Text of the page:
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The student news site of Diablo Valley College.

The Inquirer

The student news site of Diablo Valley College.

The Inquirer

Artist’s struggles are an inspiration

One of Pendergrass’s many pieces that she completed in less than an hour. (Courtesy of Kate Pendergrass)

After suffering from two seizures and a heart attack from anorexia and bulimia, DVC student Kate Pendergrass used painting to not only sort through her own feelings, but to share it with others as well.

The 18 year old student outs her artwork under the name ‘Kora’, but those close to her know Kate Pendergrass.

She began painting seriously her senior year in high school.

Her work currently hangs in Panama Red, a café located in Concord; Buffalo Exchange in Berkeley, Blymyer, which is an engineering company, and is currently working on a mural for the Wicked Hookah Bar located in Concord.  

She has created the album cover and t-shirts for a band Abriel, who recently performed at Warped Tour and Metal fest  in 2010 and 2011.

“I’m trying to make my artwork appealing to different kinds of people,” Pendergrass said. “People look at art so differently.”

She focuses mainly on self-image.  She uses expressionism, which is a style used in art when one uses distortion to try to evoke feelings from the person who sees it.

She uses vibrant colors and abtract images to attract people to her art.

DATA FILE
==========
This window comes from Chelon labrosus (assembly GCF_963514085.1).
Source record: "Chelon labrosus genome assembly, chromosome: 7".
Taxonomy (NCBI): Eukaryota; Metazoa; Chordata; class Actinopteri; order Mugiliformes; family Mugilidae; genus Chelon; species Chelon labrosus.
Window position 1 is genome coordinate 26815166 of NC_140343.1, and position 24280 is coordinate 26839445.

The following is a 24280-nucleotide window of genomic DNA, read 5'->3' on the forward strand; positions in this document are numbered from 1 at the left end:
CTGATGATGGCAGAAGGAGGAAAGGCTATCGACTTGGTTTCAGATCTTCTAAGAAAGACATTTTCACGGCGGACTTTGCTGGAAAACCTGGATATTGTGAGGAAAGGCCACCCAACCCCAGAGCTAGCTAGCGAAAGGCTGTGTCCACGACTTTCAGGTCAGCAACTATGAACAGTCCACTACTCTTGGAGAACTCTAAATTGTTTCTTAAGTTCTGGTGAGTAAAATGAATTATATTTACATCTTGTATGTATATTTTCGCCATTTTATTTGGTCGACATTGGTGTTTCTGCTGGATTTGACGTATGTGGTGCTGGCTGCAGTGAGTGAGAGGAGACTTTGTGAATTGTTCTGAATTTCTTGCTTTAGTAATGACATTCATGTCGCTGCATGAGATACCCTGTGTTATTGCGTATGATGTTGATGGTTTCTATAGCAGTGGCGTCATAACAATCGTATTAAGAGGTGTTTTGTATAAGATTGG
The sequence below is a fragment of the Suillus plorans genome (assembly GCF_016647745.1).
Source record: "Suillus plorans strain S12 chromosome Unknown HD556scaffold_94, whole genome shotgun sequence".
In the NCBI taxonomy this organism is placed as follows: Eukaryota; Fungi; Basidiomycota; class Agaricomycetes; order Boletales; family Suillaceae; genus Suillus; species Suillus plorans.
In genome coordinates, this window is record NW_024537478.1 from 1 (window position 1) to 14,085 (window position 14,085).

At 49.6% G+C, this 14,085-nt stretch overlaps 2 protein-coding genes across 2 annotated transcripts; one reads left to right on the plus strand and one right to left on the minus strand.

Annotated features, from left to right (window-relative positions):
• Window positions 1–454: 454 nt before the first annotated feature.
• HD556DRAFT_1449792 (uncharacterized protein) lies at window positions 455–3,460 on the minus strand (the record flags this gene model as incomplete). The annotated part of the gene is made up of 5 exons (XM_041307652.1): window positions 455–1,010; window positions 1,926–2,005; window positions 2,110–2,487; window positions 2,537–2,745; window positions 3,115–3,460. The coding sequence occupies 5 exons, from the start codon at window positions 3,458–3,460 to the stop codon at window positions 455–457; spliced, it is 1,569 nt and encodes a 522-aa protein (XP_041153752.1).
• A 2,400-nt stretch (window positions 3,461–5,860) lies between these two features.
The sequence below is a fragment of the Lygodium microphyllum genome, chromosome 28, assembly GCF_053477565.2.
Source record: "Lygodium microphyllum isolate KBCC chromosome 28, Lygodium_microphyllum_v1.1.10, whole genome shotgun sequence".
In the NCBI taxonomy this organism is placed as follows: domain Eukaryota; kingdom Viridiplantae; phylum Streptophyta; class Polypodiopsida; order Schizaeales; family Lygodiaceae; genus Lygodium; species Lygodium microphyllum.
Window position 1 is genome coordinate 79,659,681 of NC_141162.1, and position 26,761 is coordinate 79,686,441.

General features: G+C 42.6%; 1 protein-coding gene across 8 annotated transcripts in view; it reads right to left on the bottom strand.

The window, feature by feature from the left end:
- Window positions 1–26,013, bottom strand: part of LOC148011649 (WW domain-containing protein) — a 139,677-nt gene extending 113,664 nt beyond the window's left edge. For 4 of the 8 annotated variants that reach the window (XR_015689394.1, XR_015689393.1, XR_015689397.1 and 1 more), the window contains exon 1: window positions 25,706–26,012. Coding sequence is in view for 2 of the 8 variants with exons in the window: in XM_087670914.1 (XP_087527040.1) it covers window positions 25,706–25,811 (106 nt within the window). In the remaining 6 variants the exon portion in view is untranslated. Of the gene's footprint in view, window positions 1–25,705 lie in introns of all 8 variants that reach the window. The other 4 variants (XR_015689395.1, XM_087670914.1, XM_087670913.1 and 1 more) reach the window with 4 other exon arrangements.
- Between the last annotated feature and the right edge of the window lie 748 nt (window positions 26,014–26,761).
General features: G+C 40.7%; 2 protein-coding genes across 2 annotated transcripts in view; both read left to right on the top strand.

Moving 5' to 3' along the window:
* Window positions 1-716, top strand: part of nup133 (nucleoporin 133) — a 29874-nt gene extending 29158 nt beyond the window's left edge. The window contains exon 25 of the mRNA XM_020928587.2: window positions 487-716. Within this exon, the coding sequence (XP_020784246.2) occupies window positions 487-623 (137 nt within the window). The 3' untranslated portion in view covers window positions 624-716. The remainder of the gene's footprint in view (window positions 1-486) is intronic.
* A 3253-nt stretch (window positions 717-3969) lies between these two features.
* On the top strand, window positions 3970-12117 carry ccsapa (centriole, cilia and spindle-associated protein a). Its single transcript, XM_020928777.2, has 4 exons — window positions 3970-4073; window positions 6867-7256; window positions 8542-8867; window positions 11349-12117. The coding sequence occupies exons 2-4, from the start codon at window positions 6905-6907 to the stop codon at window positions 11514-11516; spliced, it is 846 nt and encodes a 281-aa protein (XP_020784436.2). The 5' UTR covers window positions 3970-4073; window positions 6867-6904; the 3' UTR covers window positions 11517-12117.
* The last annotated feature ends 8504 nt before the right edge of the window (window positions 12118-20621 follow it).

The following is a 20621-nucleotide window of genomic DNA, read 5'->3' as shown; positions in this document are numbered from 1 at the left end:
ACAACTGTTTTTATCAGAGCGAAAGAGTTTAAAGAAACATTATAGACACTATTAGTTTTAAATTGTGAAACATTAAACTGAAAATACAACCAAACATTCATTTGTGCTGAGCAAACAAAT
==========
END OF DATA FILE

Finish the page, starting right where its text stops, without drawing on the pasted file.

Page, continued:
After her struggles, Pendergrass found that painting about self-image was a de-stresser for her.

“I would paint to purge the way I felt when I felt disgusting,” Pendergrass said. “I was able to put the way I looked and felt down on paper.”

Another inspiration came from a Psychology class she took Psychology 101 with professor Mark Akiyama.

 “Psychology inspired a lot of my artwork,” Pendergrass said.  “I began painting more while I was taking the class. I originally took it because of my disorder. We dealt with body image, which I was struggled with. It helped me see things differently.”

“People would come back and tell me my paintings were beautiful,” Pendergrass said. “It meant a lot.”

Her artwork that hangs in Panama Red also has customers talking. Kimberley Calabass, who has been visiting the café often, takes her time to enjoy the artwork.

“Personally, I find her artwork to be very intriguing,” Calabass said. “It’s very different than what I’m used to seeing. You can tell that the pieces are really trying to send a message. They aren’t just there to look pretty.”

Another café visitor, Jose Brewer, attends DVC and said he found the artwork impressive. “Honestly, I expected it to be painted by someone so much older. I actually wondered how long it took her to make a lot of her pieces. I feel like a lot goes into each piece.”

She isn’t new to criticism, though.

“Today it’s so hard to get criticism, good or bad,” Pendergrass said. “Now I welcome any comment.”

If anything, negative feedback only taught her to be more patient with people. She acknowledges that she paints about a sensitive topic, but as someone who has struggled with her self-image before, she said she feels it is a topic that needs to be addressed.

“I have nothing to hide,”  Pendergrass said. “It takes courage to say you had these issues. There’s nothing to be ashamed about.”


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About the Contributor
Christa Balingit, Arts and Features Editor
Christa Balingit was the arts and features editor in fall 2011 and spring 2012.

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Artist’s struggles are an inspiration